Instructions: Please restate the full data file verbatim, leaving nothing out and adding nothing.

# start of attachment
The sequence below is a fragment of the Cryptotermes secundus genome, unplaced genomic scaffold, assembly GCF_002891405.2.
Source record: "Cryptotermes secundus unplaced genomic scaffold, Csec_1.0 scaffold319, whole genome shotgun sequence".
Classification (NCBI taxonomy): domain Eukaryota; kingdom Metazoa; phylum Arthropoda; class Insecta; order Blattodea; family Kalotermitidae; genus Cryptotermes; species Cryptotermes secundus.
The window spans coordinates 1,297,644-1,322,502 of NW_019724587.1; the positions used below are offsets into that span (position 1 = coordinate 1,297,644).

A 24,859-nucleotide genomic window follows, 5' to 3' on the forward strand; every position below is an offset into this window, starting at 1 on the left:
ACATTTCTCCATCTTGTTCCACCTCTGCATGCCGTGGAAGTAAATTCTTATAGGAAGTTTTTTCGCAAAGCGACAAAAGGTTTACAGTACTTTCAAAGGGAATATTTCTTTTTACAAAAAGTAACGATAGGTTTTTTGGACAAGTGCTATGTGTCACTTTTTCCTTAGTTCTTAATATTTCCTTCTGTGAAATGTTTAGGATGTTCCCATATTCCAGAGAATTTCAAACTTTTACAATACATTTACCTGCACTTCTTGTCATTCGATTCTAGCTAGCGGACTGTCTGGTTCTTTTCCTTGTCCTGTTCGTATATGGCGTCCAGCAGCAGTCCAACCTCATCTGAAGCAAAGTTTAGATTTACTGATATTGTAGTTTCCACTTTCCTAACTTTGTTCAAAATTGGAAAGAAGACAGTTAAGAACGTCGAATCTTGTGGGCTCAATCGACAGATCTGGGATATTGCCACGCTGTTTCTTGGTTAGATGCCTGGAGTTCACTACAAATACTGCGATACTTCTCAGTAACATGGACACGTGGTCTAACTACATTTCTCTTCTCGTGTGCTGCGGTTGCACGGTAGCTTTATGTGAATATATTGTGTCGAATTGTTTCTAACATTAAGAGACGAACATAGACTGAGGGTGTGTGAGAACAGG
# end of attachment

The sequence below is a fragment of the Cryptotermes secundus genome, unplaced genomic scaffold, assembly GCF_002891405.2.
Source record: "Cryptotermes secundus unplaced genomic scaffold, Csec_1.0 scaffold319, whole genome shotgun sequence".
Classification (NCBI taxonomy): domain Eukaryota; kingdom Metazoa; phylum Arthropoda; class Insecta; order Blattodea; family Kalotermitidae; genus Cryptotermes; species Cryptotermes secundus.
The window spans coordinates 1,297,644-1,322,502 of NW_019724587.1; the positions used below are offsets into that span (position 1 = coordinate 1,297,644).

A 24,859-nucleotide genomic window follows, 5' to 3' on the forward strand; every position below is an offset into this window, starting at 1 on the left:
ACATTTCTCCATCTTGTTCCACCTCTGCATGCCGTGGAAGTAAATTCTTATAGGAAGTTTTTTCGCAAAGCGACAAAAGGTTTACAGTACTTTCAAAGGGAATATTTCTTTTTACAAAAAGTAACGATAGGTTTTTTGGACAAGTGCTATGTGTCACTTTTTCCTTAGTTCTTAATATTTCCTTCTGTGAAATGTTTAGGATGTTCCCATATTCCAGAGAATTTCAAACTTTTACAATACATTTACCTGCACTTCTTGTCATTCGATTCTAGCTAGCGGACTGTCTGGTTCTTTTCCTTGTCCTGTTCGTATATGGCGTCCAGCAGCAGTCCAACCTCATCTGAAGCAAAGTTTAGATTTACTGATATTGTAGTTTCCACTTTCCTAACTTTGTTCAAAATTGGAAAGAAGACAGTTAAGAACGTCGAATCTTGTGGGCTCAATCGACAGATCTGGGATATTGCCACGCTGTTTCTTGGTTAGATGCCTGGAGTTCACTACAAATACTGCGATACTTCTCAGTAACATGGACACGTGGTCTAACTACATTTCTCTTCTCGTGTGCTGCGGTTGCACGGTAGCTTTATGTGAATATATTGTGTCGAATTGTTTCTAACATTAAGAGACGAACATAGACTGAGGGTGTGTGAGAACAGG